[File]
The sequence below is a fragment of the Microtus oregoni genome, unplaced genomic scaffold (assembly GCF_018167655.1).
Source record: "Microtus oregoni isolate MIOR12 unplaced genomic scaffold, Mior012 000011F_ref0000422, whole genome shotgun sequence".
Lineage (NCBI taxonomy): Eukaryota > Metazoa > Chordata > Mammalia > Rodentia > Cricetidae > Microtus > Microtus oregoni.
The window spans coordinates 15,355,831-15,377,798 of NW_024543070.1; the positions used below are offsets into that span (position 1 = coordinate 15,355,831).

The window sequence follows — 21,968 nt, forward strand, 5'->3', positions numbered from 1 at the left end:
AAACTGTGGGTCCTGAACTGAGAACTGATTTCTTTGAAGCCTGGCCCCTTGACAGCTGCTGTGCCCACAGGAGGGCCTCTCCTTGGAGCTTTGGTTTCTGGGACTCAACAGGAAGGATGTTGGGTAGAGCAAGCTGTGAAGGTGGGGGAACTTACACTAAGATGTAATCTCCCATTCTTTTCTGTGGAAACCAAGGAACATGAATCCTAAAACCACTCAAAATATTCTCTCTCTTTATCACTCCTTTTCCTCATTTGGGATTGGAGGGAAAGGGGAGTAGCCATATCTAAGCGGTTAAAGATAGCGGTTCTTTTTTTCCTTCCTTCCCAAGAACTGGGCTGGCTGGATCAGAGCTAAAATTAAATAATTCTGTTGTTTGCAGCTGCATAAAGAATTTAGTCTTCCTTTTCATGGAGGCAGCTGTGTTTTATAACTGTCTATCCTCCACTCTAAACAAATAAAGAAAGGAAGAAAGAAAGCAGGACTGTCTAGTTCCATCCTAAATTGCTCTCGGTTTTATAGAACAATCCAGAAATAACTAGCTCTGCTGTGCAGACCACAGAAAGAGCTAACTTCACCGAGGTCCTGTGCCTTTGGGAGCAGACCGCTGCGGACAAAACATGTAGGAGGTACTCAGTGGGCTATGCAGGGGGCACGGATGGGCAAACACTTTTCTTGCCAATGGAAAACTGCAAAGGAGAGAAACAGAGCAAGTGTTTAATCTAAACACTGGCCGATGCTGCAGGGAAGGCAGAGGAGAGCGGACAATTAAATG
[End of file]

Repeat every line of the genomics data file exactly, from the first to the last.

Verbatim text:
The sequence below is a fragment of the Microtus oregoni genome, unplaced genomic scaffold (assembly GCF_018167655.1).
Source record: "Microtus oregoni isolate MIOR12 unplaced genomic scaffold, Mior012 000011F_ref0000422, whole genome shotgun sequence".
Lineage (NCBI taxonomy): Eukaryota > Metazoa > Chordata > Mammalia > Rodentia > Cricetidae > Microtus > Microtus oregoni.
The window spans coordinates 15,355,831-15,377,798 of NW_024543070.1; the positions used below are offsets into that span (position 1 = coordinate 15,355,831).

The window sequence follows — 21,968 nt, forward strand, 5'->3', positions numbered from 1 at the left end:
AAACTGTGGGTCCTGAACTGAGAACTGATTTCTTTGAAGCCTGGCCCCTTGACAGCTGCTGTGCCCACAGGAGGGCCTCTCCTTGGAGCTTTGGTTTCTGGGACTCAACAGGAAGGATGTTGGGTAGAGCAAGCTGTGAAGGTGGGGGAACTTACACTAAGATGTAATCTCCCATTCTTTTCTGTGGAAACCAAGGAACATGAATCCTAAAACCACTCAAAATATTCTCTCTCTTTATCACTCCTTTTCCTCATTTGGGATTGGAGGGAAAGGGGAGTAGCCATATCTAAGCGGTTAAAGATAGCGGTTCTTTTTTTCCTTCCTTCCCAAGAACTGGGCTGGCTGGATCAGAGCTAAAATTAAATAATTCTGTTGTTTGCAGCTGCATAAAGAATTTAGTCTTCCTTTTCATGGAGGCAGCTGTGTTTTATAACTGTCTATCCTCCACTCTAAACAAATAAAGAAAGGAAGAAAGAAAGCAGGACTGTCTAGTTCCATCCTAAATTGCTCTCGGTTTTATAGAACAATCCAGAAATAACTAGCTCTGCTGTGCAGACCACAGAAAGAGCTAACTTCACCGAGGTCCTGTGCCTTTGGGAGCAGACCGCTGCGGACAAAACATGTAGGAGGTACTCAGTGGGCTATGCAGGGGGCACGGATGGGCAAACACTTTTCTTGCCAATGGAAAACTGCAAAGGAGAGAAACAGAGCAAGTGTTTAATCTAAACACTGGCCGATGCTGCAGGGAAGGCAGAGGAGAGCGGACAATTAAATG